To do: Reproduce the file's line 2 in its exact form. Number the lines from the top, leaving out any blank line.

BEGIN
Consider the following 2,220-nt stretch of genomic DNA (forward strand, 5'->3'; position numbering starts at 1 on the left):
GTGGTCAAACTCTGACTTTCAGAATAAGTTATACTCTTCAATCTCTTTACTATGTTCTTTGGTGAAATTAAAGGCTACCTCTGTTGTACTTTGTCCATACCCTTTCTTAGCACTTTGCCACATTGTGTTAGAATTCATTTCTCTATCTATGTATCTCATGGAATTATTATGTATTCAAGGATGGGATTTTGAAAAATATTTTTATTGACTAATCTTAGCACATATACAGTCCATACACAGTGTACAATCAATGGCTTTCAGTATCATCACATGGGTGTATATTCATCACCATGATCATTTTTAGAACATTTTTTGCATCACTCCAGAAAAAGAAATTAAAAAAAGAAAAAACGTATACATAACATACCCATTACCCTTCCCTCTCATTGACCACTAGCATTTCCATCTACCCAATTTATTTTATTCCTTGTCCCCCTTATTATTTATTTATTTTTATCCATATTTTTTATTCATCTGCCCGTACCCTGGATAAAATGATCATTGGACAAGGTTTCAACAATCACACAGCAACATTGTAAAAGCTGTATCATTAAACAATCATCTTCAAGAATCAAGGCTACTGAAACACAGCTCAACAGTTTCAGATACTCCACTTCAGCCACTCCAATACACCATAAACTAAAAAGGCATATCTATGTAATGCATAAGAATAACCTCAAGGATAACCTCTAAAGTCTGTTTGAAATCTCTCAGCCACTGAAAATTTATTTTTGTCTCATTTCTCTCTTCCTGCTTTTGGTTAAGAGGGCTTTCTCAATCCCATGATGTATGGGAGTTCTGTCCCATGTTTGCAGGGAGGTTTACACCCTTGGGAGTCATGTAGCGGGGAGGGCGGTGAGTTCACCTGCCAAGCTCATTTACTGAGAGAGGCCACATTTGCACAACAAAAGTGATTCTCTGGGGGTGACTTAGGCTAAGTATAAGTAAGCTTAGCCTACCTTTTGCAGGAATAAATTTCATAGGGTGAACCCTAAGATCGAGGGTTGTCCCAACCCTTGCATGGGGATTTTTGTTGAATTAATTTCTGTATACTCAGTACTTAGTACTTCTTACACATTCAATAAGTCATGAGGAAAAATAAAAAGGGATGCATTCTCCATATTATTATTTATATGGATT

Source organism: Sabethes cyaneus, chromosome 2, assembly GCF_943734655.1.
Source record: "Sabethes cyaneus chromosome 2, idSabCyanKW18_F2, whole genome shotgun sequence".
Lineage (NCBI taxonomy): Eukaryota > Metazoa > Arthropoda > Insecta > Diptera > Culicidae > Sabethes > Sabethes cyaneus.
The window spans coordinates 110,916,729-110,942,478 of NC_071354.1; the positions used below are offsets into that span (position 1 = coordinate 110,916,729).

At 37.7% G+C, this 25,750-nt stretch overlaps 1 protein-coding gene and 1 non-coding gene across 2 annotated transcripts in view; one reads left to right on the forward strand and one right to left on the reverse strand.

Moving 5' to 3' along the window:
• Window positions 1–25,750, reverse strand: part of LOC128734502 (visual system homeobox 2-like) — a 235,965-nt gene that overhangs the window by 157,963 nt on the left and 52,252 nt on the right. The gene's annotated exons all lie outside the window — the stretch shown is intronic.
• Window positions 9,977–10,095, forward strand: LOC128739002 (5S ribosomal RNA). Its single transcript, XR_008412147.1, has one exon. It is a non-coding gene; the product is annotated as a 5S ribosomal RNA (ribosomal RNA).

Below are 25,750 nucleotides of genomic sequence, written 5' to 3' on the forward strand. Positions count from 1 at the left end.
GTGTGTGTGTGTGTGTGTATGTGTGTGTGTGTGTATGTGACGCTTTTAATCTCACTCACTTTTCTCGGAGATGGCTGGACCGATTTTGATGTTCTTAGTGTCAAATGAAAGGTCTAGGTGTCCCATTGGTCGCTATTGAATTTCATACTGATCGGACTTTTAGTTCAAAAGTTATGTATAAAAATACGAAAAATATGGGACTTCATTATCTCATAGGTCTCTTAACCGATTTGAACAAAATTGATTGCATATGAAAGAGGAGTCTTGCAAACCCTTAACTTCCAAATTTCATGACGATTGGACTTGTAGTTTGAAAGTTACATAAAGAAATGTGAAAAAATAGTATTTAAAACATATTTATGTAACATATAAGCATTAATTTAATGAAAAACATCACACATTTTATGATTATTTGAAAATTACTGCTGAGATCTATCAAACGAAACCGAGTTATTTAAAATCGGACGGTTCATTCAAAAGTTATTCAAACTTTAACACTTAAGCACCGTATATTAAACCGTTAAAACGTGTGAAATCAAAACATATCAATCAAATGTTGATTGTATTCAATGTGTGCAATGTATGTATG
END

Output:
GTGGTCAAACTCTGACTTTCAGAATAAGTTATACTCTTCAATCTCTTTACTATGTTCTTTGGTGAAATTAAAGGCTACCTCTGTTGTACTTTGTCCATACCCTTTCTTAGCACTTTGCCACATTGTGTTAGAATTCATTTCTCTATCTATGTATCTCATGGAATTATTATGTATTCAAGGATGGGATTTTGAAAAATATTTTTATTGACTAATCTTAGCACATATACAGTCCATACACAGTGTACAATCAATGGCTTTCAGTATCATCACATGGGTGTATATTCATCACCATGATCATTTTTAGAACATTTTTTGCATCACTCCAGAAAAAGAAATTAAAAAAAGAAAAAACGTATACATAACATACCCATTACCCTTCCCTCTCATTGACCACTAGCATTTCCATCTACCCAATTTATTTTATTCCTTGTCCCCCTTATTATTTATTTATTTTTATCCATATTTTTTATTCATCTGCCCGTACCCTGGATAAAATGATCATTGGACAAGGTTTCAACAATCACACAGCAACATTGTAAAAGCTGTATCATTAAACAATCATCTTCAAGAATCAAGGCTACTGAAACACAGCTCAACAGTTTCAGATACTCCACTTCAGCCACTCCAATACACCATAAACTAAAAAGGCATATCTATGTAATGCATAAGAATAACCTCAAGGATAACCTCTAAAGTCTGTTTGAAATCTCTCAGCCACTGAAAATTTATTTTTGTCTCATTTCTCTCTTCCTGCTTTTGGTTAAGAGGGCTTTCTCAATCCCATGATGTATGGGAGTTCTGTCCCATGTTTGCAGGGAGGTTTACACCCTTGGGAGTCATGTAGCGGGGAGGGCGGTGAGTTCACCTGCCAAGCTCATTTACTGAGAGAGGCCACATTTGCACAACAAAAGTGATTCTCTGGGGGTGACTTAGGCTAAGTATAAGTAAGCTTAGCCTACCTTTTGCAGGAATAAATTTCATAGGGTGAACCCTAAGATCGAGGGTTGTCCCAACCCTTGCATGGGGATTTTTGTTGAATTAATTTCTGTATACTCAGTACTTAGTACTTCTTACACATTCAATAAGTCATGAGGAAAAATAAAAAGGGATGCATTCTCCATATTATTATTTATATGGATT